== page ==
PMCID: PMC2688517  PMID: 19419551
8.  National Athletic Trainers' Association Position Statement: Environmental Cold Injuries 
Journal of Athletic Training  2008;43(6):640-658.
To present recommendations for the prevention, recognition, and treatment of environmental cold injuries.
Individuals engaged in sport-related or work-related physical activity in cold, wet, or windy conditions are at risk for environmental cold injuries. An understanding of the physiology and pathophysiology, risk management, recognition, and immediate care of environmental cold injuries is an essential skill for certified athletic trainers and other health care providers working with individuals at risk.
These recommendations are intended to provide certified athletic trainers and others participating in athletic health care with the specific knowledge and problem-solving skills needed to address environmental cold injuries. Each recommendation has been graded (A, B, or C) according to the Strength of Recommendation Taxonomy criterion scale.
PMCID: PMC2582557  PMID: 19030143
environmental physiology; hypothermia; frostbite; frostnip; chilblain; pernio; immersion foot; trench foot
9.  Clinical review: Mass casualty triage – pandemic influenza and critical care 
Critical Care  2007;11(2):212.
Worst case scenarios for pandemic influenza planning in the US involve over 700,000 patients requiring mechanical ventilation. UK planning predicts a 231% occupancy of current level 3 (intensive care unit) bed capacity. Critical care planners need to recognise that mortality is likely to be high and the risk to healthcare workers significant. Contingency planning should, therefore, be multi-faceted, involving a robust health command structure, the facility to expand critical care provision in terms of space, equipment and staff and cohorting of affected patients in the early stages. It should also be recognised that despite this expansion of critical care, demand will exceed supply and a process for triage needs to be developed that is valid, reproducible, transparent and consistent with distributive justice. We advocate the development and validation of physiological scores for use as a triage tool, coupled with candid public discussion of the process.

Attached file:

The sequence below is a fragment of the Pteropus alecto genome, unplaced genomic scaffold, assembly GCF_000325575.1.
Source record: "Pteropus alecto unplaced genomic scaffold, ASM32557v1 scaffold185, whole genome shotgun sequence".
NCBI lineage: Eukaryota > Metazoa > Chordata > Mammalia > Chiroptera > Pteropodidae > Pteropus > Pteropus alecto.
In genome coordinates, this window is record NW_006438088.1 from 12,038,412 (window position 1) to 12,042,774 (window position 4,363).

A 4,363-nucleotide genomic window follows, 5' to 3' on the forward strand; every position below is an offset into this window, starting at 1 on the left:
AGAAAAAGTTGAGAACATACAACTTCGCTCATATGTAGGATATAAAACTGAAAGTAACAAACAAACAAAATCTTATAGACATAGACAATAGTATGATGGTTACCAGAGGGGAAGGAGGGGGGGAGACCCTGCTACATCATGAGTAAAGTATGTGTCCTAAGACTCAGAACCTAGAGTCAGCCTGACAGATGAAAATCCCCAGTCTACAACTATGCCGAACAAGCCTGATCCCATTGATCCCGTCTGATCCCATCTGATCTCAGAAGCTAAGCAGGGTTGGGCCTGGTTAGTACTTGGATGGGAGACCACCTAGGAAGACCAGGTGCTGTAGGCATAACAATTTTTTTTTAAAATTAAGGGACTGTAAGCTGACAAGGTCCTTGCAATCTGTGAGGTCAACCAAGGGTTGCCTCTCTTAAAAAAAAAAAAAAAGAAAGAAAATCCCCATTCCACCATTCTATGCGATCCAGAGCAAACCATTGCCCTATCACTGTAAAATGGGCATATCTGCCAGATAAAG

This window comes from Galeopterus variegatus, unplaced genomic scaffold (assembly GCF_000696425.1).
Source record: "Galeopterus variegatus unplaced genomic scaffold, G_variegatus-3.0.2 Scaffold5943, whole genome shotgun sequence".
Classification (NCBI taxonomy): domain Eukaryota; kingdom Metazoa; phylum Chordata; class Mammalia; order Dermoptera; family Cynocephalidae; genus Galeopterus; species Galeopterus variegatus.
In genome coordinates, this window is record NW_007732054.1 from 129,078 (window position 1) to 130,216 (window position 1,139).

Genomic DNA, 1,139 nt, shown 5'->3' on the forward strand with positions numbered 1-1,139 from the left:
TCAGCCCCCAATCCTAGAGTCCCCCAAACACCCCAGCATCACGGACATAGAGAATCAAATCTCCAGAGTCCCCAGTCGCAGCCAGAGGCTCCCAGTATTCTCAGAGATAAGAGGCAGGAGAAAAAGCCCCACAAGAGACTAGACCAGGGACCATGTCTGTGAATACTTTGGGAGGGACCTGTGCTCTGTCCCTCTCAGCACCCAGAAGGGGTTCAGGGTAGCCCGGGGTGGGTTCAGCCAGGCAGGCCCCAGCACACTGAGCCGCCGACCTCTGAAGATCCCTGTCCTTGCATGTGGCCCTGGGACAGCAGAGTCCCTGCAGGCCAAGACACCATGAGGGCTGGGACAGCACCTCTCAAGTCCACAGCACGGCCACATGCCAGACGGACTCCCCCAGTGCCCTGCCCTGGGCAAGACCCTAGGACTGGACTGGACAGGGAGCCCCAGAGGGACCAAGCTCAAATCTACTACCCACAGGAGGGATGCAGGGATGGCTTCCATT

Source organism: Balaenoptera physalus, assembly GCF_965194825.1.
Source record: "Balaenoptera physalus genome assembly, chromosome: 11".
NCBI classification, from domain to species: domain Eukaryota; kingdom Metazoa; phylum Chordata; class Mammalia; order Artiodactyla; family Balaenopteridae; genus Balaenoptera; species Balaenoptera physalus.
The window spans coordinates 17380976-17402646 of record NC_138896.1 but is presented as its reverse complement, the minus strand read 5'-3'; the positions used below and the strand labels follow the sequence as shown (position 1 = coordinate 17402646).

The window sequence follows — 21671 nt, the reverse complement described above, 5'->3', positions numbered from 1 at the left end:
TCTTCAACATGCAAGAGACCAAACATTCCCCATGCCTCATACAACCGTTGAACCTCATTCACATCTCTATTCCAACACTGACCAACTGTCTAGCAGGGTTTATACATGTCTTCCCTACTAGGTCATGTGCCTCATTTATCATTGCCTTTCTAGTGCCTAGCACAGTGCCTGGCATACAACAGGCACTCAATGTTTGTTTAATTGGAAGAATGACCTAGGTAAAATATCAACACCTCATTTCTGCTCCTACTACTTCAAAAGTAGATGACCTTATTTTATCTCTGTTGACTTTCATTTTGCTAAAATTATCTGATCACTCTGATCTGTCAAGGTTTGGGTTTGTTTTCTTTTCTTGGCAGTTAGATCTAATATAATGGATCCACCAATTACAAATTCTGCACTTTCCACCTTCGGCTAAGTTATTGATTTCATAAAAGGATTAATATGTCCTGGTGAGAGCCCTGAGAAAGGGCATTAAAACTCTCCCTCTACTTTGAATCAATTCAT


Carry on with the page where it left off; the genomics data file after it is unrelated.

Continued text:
PMCID: PMC2206465  PMID: 17490495
10.  Physiological-social score (PMEWS) vs. CURB-65 to triage pandemic influenza: a comparative validation study using community-acquired pneumonia as a proxy 
An influenza pandemic may increase Emergency Department attendance 7-fold. In the absence of a validated "flu score" to assess severity and assist triage decisions from primary into secondary care, current UK draft management recommendations have suggested the use of CURB-65 and chest X-ray as a proxy. We developed the Pandemic Medical Early Warning Score (PMEWS) to track and triage flu patients, taking into account physiological and social factors and without requiring laboratory or radiology services.
Validation of the PMEWS score against an unselected group of patients presenting and admitted to an urban UK teaching hospital with community acquired pneumonia. Comparison of PMEWS performance against CURB-65 for three outcome measures: need for admission, admission to high dependency or intensive care, and inpatient mortality using area under ROC curve (AUROC) and the Hanley-McNeil method of comparison.
PMEWS was a better predictor of need for admission (AUROC 0.944) and need of higher level of care (AUROC 0.83) compared with CURB-65 (AUROCs 0.881 and 0.640 respectively) but was not as good a predictor of subsequent inpatient mortality (AUROC 0.663).
Although further validation against other disease datasets as a proxy for pandemic flu is required, we show that PMEWS is rapidly applicable for triage of large numbers of flu patients to self-care, hospital admission or HDU/ICU care. It is scalable to reflect changing admission thresholds that will occur during a pandemic.
PMCID: PMC1819377  PMID: 17328822
11.  More on pneumonia 
BMJ : British Medical Journal  2006;332(7553):1333.
PMCID: PMC1473043  PMID: 16740568

Results 1-12 (12)